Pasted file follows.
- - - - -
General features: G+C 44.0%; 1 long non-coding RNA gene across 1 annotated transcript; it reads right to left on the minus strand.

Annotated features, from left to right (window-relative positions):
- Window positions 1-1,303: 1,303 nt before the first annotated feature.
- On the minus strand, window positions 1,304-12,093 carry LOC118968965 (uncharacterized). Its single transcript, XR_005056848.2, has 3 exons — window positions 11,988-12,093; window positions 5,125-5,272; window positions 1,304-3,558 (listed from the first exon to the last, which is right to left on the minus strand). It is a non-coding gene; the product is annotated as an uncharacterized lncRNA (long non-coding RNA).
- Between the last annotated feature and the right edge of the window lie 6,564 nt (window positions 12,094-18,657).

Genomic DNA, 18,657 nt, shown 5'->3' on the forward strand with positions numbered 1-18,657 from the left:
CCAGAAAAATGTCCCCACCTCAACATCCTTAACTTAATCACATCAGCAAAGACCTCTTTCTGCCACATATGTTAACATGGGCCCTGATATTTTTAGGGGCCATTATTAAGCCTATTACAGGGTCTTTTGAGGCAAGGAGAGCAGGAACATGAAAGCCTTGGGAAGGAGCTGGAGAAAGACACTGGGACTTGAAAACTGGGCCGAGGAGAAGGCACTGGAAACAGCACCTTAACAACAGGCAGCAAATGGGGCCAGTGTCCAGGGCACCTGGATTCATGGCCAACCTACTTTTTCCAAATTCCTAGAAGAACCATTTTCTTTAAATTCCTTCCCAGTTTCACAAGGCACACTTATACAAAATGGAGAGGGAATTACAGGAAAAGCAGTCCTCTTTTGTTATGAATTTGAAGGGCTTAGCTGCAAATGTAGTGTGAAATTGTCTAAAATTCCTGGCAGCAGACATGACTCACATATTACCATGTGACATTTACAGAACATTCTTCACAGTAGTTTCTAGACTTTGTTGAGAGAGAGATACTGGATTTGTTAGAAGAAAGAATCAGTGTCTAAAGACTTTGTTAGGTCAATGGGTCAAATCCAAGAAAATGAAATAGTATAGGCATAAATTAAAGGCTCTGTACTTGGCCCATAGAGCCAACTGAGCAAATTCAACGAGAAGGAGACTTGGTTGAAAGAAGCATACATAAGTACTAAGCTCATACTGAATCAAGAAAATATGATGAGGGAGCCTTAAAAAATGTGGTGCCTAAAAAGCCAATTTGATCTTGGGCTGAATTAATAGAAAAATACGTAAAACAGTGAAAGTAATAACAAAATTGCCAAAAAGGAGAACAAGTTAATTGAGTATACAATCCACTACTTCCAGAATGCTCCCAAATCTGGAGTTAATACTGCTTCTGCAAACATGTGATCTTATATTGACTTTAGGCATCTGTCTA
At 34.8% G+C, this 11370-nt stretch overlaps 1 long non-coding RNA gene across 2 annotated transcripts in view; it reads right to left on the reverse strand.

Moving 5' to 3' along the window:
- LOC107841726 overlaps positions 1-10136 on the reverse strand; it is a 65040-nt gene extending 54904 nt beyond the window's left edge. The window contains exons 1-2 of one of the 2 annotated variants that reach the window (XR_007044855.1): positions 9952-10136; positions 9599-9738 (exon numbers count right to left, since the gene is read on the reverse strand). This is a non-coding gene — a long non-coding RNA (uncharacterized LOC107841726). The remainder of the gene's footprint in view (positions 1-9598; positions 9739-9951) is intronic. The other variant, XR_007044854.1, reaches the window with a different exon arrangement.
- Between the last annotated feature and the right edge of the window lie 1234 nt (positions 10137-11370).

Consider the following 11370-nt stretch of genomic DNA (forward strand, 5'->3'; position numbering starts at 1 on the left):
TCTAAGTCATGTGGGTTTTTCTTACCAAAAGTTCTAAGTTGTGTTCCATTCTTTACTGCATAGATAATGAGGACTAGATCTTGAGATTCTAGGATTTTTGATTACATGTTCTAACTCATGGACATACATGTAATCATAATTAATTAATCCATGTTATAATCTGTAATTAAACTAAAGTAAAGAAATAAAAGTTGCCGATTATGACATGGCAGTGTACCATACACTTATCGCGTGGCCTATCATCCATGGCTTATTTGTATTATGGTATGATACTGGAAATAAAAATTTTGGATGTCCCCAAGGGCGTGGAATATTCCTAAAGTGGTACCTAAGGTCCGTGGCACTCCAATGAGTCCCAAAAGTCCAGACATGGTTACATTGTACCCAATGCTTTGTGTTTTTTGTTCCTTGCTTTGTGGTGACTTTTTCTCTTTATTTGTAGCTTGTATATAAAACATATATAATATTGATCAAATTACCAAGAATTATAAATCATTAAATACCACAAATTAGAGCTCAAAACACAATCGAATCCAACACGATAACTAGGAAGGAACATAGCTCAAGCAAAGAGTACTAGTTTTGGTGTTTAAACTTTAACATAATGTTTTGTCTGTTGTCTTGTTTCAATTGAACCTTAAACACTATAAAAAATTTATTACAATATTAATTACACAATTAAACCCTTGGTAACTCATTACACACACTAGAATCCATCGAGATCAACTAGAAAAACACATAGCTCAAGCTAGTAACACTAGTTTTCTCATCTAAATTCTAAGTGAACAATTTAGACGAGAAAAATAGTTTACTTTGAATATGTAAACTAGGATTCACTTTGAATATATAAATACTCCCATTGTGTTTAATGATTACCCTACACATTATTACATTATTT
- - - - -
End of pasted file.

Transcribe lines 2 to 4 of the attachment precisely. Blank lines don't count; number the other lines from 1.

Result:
Annotated features, from left to right (window-relative positions):
- Window positions 1-1,303: 1,303 nt before the first annotated feature.
- On the minus strand, window positions 1,304-12,093 carry LOC118968965 (uncharacterized). Its single transcript, XR_005056848.2, has 3 exons — window positions 11,988-12,093; window positions 5,125-5,272; window positions 1,304-3,558 (listed from the first exon to the last, which is right to left on the minus strand). It is a non-coding gene; the product is annotated as an uncharacterized lncRNA (long non-coding RNA).